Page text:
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Frantic as a cardiograph scratching out the lines, Day 171: Strange Tales #166

Every day this year, I will be examining the first pages of random comics. This month I will be doing theme weeks, with each week devoted to comics from one decade. This week’s decade: the 1960s! Today’s page is from Strange Tales #166, which was published by Marvel (although the indicia lists “Vista Publications”) and is cover dated March 1968. I borrowed this and several other comics over the next few weeks from Howard Harris, my comics retailer, who was nice enough to let me take them home and scan them. Enjoy!

I'm always swearing by the eternal Vishanti

The second story in Strange Tales #166 features an amateurish splash page that really isn’t worth talking about, so let’s check out this sucker, shall we?

This was when Stan Lee was still putting his name above everyone else’s, because as the editor, he was the most important person, consarnit! I do like how they credit letterer Artie Simek: “Voice creations.” I don’t know what that means, but I guess they were being clever.

Anyway, “nothing can halt … Voltorg” and all, according to the title (it takes Dr. Strange exactly nine pages to prove this wrong), and we see that Yandroth, “scientist supreme,” has “unleashed” Voltorg “to thwart Dr. Strange’s rescue of Victoria Bentley.” That’s really all we need to know, isn’t it? Of course, Jim Lawrence lets us know that Yandroth isn’t from around here (why else would he tell Voltorg to destroy the “Earthling”?) and that Voltorg has “atomic electrodes” and that only the “most potent spells” can save him. That about sums it up, doesn’t it? I’ve seen Victoria before, even though I’ve never read these old Strange stories – she showed up in Alan Moore’s Captain Britain series, helping Betsy Braddock control her telepathy. This is just a small reason why continuity is awesome if writers know how to use it. In case you’re wondering, according to the Internet, Ms. Bentley is currently dead. Well, of course she is.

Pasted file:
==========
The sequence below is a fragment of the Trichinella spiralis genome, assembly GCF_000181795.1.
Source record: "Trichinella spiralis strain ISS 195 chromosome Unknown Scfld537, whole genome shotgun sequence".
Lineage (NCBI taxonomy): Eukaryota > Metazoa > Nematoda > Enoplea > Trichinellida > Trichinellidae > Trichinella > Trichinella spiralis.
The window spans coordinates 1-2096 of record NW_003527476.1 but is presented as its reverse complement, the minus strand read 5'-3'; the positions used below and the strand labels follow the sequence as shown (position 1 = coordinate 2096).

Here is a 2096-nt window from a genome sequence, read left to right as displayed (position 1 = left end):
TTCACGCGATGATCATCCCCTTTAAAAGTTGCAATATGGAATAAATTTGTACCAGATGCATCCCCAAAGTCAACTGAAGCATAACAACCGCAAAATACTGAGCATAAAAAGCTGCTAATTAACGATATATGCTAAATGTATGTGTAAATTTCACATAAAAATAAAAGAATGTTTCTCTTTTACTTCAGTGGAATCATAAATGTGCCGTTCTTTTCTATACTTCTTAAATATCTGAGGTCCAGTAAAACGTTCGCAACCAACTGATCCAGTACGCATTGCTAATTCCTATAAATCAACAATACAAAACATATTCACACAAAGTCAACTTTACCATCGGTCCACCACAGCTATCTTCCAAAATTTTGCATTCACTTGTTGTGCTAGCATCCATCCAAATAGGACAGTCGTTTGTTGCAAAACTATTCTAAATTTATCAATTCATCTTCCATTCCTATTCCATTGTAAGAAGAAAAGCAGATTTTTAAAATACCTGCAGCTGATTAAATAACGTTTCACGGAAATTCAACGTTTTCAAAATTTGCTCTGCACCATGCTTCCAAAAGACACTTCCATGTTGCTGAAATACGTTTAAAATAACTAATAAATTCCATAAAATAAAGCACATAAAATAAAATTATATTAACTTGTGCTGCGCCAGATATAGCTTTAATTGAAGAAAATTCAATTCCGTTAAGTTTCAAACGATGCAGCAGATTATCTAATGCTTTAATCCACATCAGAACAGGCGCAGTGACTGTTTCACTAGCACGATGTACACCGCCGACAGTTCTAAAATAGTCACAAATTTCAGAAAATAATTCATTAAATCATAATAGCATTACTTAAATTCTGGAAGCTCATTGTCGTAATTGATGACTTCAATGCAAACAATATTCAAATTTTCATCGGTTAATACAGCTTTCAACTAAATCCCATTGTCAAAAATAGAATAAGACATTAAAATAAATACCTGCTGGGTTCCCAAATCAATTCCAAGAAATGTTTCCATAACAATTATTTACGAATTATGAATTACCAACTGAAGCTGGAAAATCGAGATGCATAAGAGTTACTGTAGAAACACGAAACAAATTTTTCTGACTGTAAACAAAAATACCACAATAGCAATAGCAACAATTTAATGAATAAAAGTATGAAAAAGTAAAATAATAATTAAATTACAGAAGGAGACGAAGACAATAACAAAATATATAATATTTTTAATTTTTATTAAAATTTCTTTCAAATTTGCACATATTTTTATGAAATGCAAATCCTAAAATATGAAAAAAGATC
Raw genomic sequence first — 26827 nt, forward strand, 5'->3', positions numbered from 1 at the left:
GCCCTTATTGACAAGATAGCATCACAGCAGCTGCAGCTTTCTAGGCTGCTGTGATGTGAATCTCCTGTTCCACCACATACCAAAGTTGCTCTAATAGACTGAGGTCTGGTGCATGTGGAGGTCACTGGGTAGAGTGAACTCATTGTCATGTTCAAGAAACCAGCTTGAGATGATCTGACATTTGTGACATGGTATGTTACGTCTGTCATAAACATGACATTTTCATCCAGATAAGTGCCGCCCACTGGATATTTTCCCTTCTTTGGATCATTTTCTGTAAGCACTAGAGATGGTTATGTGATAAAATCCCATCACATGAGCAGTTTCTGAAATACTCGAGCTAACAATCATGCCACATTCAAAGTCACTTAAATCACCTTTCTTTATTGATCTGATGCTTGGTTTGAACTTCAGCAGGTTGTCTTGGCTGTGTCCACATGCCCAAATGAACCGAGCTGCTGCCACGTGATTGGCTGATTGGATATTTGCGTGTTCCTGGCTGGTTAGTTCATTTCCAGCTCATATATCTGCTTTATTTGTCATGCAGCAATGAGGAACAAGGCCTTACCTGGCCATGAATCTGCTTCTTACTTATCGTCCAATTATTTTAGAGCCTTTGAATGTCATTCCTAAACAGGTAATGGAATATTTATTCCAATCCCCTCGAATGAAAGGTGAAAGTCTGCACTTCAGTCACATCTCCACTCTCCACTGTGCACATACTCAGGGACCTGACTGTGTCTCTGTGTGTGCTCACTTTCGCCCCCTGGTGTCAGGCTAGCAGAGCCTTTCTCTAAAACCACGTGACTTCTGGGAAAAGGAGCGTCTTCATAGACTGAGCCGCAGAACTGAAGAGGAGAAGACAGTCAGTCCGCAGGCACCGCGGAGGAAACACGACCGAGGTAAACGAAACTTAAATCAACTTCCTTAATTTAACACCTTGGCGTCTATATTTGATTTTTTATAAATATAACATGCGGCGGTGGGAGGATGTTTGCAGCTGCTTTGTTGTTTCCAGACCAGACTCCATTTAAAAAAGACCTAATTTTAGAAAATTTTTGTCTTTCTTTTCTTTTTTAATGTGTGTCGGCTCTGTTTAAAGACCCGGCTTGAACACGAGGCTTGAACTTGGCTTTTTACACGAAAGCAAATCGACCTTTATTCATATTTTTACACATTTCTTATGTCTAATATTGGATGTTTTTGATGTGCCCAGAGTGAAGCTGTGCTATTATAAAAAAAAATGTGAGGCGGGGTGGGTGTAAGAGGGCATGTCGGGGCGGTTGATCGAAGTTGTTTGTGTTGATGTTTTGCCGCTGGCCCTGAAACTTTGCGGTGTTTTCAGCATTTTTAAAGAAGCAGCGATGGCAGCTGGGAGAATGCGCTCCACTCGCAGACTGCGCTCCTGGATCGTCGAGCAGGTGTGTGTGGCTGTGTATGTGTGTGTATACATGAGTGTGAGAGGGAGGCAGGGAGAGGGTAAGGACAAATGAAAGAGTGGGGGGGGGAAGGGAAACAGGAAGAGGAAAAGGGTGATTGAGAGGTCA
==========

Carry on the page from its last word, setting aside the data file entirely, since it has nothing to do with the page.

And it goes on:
Tuska’s splash page is kind of adorable, isn’t it? Yandroth wears a standard “futuristic” outfit, and baldness often connotes evil (even with Xavier, who was kind of creepy in the 1960s … and in each subsequent decade!). Yandroth wants to marry Victoria, and you can just see her reaction: “But … but … you’re bald! And Stephen has such a luxurious head of hair!” Voltorg, however, looks like a robot who just wants some love. He’s even carrying sparklers to play with! Tuska tilts him right, and it’s actually quite effective, because it makes him look more like a robot (this has always been a problem with comic book robots like Cliff of Doom Patrol or the Vision, who I know isn’t really a robot but is close enough). He has an impressive bulky body that dwarfs Dr. Strange’s, and Tuska gives him a slightly open mouth with teeth lines – is he grinning or clenching in rage? I don’t know, but I like it! Dr. Strange is hidden behind his cloak, and Tuska makes him nice and vulnerable. The spell-casting is very nice, with Tuska using Zip-A-Tone to contrast the spell with Voltorg’s purple armor. It’s a very cool effect, and gives it a more modern look even though Tuska has a fairly old-fashioned line. It’s quite keen.

Next: Speaking of modern, tomorrow’s artist is, according to me, one of the first artists whose work wouldn’t look out of place today, it’s that cutting edge. See who it is … or look at some modern art in the archives!


Joe S. Walker

June 19, 2012 at 2:55 pm

Marvel indicia of the Sixties listed a LOT of different companies as publisher.